The man is John Prine, and he was on his way to Asheville, N.C., to open the tour supporting his latest album, Fair & Square. It's been nine years since Prine released a record of new material. For his fans, who are an impassioned bunch, the wait has been somewhat frustrating, only partially alleviated by Prine's semi-regular touring schedule. He plays weekend shows throughout the country for part of the year while he writes new songs.
Or doesn't write songs, as the case may be.
Prine's approach to songwriting can most generously be described as relaxed. He's said before that he'd gladly put down his pen if somebody offered him so much as a hot dog. But in the nine-year period since his last CD of new material, Lost Dogs & Mixed Blessings, Prine's had to deal with distractions a lot bigger than hot dogs.
In 1997, he was diagnosed with cancer in his neck. He beat it, but the surgery and radiation dropped his voice an octave and left it even more gravelly than usual. He had his hip replaced. In 2001, he took a spill in Ireland and busted his elbow. But the biggest distraction has been his two sons, who are now 9 and 10, the children of his third marriage.
"For 49 years, it was kind of a quirky world for me," he says by phone from Hartsfield. "I'd go wherever I wanted, get up whenever I wanted to. I'd been married twice before, but I never had any children. The children, they tell you when to get up, when to go to bed. It threw me for a loop - a good loop."
Until his children were born, Prine's songwriting depended as much on serendipity as focused effort. "I would just wait until lightning struck. It'd be 4 in the morning and I'd write a song and go back to sleep." He chuckles. "I was never busy before when lightning struck. I was just walkin' around waitin' for a storm."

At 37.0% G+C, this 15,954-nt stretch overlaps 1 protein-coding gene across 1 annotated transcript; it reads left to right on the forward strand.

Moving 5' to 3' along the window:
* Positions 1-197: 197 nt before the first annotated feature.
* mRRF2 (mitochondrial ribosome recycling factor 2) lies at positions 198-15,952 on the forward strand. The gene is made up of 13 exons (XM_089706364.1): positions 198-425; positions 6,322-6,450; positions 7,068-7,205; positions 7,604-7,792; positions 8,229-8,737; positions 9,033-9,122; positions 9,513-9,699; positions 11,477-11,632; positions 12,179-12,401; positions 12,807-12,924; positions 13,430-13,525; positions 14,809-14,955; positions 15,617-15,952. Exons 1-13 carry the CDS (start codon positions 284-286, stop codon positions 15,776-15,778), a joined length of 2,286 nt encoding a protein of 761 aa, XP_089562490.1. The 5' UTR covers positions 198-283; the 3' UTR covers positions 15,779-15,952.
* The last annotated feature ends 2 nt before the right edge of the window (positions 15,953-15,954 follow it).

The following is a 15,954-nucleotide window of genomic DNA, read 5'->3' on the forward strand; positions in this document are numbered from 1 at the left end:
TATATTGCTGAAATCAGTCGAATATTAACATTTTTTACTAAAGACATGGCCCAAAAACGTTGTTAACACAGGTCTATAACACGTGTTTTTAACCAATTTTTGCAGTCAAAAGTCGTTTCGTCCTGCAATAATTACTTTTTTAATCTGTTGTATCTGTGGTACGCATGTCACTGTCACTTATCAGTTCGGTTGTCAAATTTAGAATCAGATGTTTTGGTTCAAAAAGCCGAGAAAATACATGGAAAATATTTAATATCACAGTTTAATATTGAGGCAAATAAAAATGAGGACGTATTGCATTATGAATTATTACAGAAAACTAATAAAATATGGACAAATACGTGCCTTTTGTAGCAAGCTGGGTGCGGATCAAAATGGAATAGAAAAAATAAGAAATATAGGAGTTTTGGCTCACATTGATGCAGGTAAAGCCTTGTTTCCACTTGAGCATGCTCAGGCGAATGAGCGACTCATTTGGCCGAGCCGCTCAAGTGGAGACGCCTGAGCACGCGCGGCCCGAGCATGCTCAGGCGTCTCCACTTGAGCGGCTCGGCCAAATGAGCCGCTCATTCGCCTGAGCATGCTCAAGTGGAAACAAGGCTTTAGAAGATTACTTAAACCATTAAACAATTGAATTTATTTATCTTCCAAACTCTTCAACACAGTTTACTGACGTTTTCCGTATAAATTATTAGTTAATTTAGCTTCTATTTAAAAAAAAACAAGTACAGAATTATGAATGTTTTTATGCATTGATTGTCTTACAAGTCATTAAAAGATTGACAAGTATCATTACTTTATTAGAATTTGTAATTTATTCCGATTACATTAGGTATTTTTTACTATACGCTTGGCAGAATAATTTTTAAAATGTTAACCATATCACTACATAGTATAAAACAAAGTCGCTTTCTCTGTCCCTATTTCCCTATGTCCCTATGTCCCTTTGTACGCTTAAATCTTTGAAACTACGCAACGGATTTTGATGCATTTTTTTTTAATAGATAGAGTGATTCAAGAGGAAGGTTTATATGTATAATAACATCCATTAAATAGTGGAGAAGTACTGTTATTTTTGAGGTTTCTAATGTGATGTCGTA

In his youth, Prine explained (when he visited the Library of Congress earlier this year at the invitation of America's poet laureate Ted Kooser), he was often subject to "spells," as he called them, where it would seem like he was looking down at the room from above. Such spells brought on emotions that led to songs. The best songs, he said, took about as much time to write as they did to sing.
Today, with two kids to chase after, a summer house in Ireland, the responsibilities of running his own record label, and the challenge of maintaining his health, Prine has to fit in his muse when he can.
"In order to write a record, I had to make an appointment with myself," he says with another chuckle.
But his fans can rest easy: Fair & Square, which will be released April 26, is a return to form. Look no further than "She is my Everything," about his wife, Fiona, in which Prine rhymes "Copenhagen" with "eggs and bacon." Or "Some Humans Ain't Human," the last song he wrote for the record. In it, he blasts George W. Bush's Iraq war.
"I don't particularly like protest songs myself because they don't last very long," he says. "Soon as you mention anything about current events, it puts a time limit on the song. But in this case, I started feeling like the stuff that the administration was doing - from the Dixie Chicks on down, the way they came down on anybody saying anything about Iraq - I thought this was pretty crazy. Anyway, I got the feeling if I didn't say something that that would be a 'yes' vote for Bush. So I wanted to make it clear if a bus should hit me tomorrow morning, I wasn't a Republican."
At his shows, Prine even took one of his first songs out of retirement, the self-explanatory "Your Flag Decal Won't Get You Into Heaven Anymore." And last fall Prine took part in Vote for Change, the coalition of musicians who tried to mobilize voters to vote Bush out of office. Some of his fans didn't appreciate their guy wearing his politics on his sleeve.
"You think you know who you're playing to. Not that I'm trying to please everybody, but I was surprised that as many people would get as pissed off as they did. In the same letters, they said they'd been following the music for 30 years. You wonder what songs they've been listening to."
Prine laughs again.
"So if nothing else, I feel like I've cleared the board and reminded 'em where I'm comin' from."
Oh, and one more thing - Prine says his next album should come a bit quicker this time around.
"I'm gonna try and do one in three years. You can write that down."
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